Yes, we’ve reset the chapters again!
That means we’re into the last ‘third’ of this book. I say third in quotes because it’s not divided by number of words or chapters; it’s divided by events.
But you don’t care about the technical minutiae.
As always with the scenes within Artemis, Adam had to do his best to reconstruct them from people’s memories and any electronic records which might still exist. Now, nothing against the people who were there, but there are definitely liberties taken with these chapters.
Have you entered to win the $50 Restaurant.com gift card? No? Why not? You’re running out of time!
Artemis City, Council of Ministers
“Why didn’t it work?” demanded the Primus.
The assembled Ministers surreptitiously glanced at each other, consternation on their faces. Until moments ago, none of them had the slightest idea that anything was afoot, and now they were expected to weigh in on the Primus’s secret project?
Unsurprisingly, then, it was Nicole who spoke first.
“Primus. A single missile had no realistic chance of penetrating their defenses, even one as advanced as the one you’ve described.”
The Primus started to erupt before subsiding. “Explain,” she said with an effort of will.
“We know what the Federation’s ships are capable of,” Nicole said. “The missile was coming in faster than anything we could manage, but their starship, sorry, starships, can go FTL. That means they can intercept anything traveling sublight.”
Nicole stopped when she saw the storm brewing.
“On the other hand, I think that a swarm of those missiles might have a chance of getting through. Where one might not penetrate, multiples might be able to swamp the defenses and let one slip through.”
The storm subsided at the veiled praise. Nicole decided that she needed to make it a little more explicit and climb her way out the hole she dug for herself.
“I must say that the warhead was impressive,” continued Nicole. “I don’t think I’ve ever seen anything with quite the same level of potency. There certainly isn’t anything in our inventory which can equal it.”
That was sufficient, for now. “This was the only one of this design,” said the Primus. “But the Titanites are producing more, and others.”
“If I can ask, Primus, how did they get that much antimatter? Assistant Minister Patterson said that’s one of the problems we have in moving from fusion to antimatter power generation. And antimatter makes much more potent warheads in a smaller package.”
The Primus was distracted. “Patterson?”
“She’s in MinTech, in charge of Power Generation.”
Newling grunted. “I don’t know the details,” she admitted. “They said something about a gap in Saturn’s rings but not much more. We’ll fix that, of course, but for now they can have their secrets.”
“It’s probably not important. But I had a thought about any more missiles they build.”
“Go ahead. That’s why you’re still Minister of War; you don’t play with petty bullshit.”
Nicole was shocked to hear this; she’d worried that her bluntness would end up killing her and had taken steps to rein in her usual candor. She’d forgotten today, in her fascination with the new weapon the Primus revealed, and had half-feared what she’d bring down on herself.
“The target of this missile was their habitat, correct?”
“The warhead they used had a yield in excess of 450 megatons. That wouldn’t just destroy it, that would totally vaporize the habitat, everything and everyone in it.”
The Primus’s eyes gleamed and her tone was harsh. “That is the point, Minister.”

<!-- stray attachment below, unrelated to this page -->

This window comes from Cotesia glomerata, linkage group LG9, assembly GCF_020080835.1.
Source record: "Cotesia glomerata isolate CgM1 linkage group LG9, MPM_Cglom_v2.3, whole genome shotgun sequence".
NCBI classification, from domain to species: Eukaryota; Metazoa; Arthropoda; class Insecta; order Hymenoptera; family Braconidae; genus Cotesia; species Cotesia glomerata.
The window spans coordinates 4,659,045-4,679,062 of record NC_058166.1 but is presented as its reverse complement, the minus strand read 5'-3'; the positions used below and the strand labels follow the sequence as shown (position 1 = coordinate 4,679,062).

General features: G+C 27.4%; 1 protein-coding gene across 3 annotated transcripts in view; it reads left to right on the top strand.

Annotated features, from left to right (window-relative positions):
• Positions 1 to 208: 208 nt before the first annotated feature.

“It’s overkill, Primus. You could destroy the habitat with a hundredth of that force. It wouldn’t be vaporized, merely shattered and dispersed, but the end result would be the same. What that means, though, is a hundred warheads could be created with the same raw materials as the one already built.”
Nicole could see understanding spreading and so pushed the matter further. “A hundred of those missiles, approaching from different directions? Some would get through.”
“And that’s the end of the Federation.”
I wouldn’t go that far, thought Nicole but didn’t say. “It would be a crippling blow,” she temporized.
“Can Titan build a hundred of these?” asked Kreitzer, earning a look from the Primus.
“We have arranged to provide them the technological support they need to further our mutual goals.”
That would be no. Kreitzer needs to be careful here.
He seemed to recognize the danger and simply nodded.
“Primus, if we can be permitted to coordinate with Titan on their next attack, and if that attack comes in concert with our Scimitars, then we can actually end this war victorious and with minimal additional loss of Artemesian forces.”
“I agree with you, Minister Crozier. There are other considerations at play, of course, which I cannot share with you. But I’ll have the information on my Titan contacts sent to you, and you can do your job.”
“Primus,” Nicole said, before her attention could move on. “One more question.”
“Do you have any timetable for their production of weapons?”
The Primus thought, then shook her head. “That isn’t something we discussed. Tell me when you learn it.” She turned to Minister Dent. “What progress are you making on discrediting Cassidy?”
“The information has found fertile ground in various organizations who hold grudges against her,” said Dent. “There are a number of lawsuits underway, any one of which will cripple her and her organization. If she survives the attack Minister Crozier is now planning, she won’t be in any position to rebuild.”
“Lawsuits?” scoffed Newling. “I thought that this would get her locked away.”
“It isn’t that simple,” Dent explained. “Not on Earth, at least.”
“I thought you said this would be quick!”
“No, Primus. I said it would be more effective than any direct action we could take, and it should be.”
“Nothing is guaranteed on Earth, Primus. We can influence but not directly interfere.”
“More the pity. Very well. Keep me informed as the cases progress.”
The Measure of Humanity – Book 3 – Chapter 1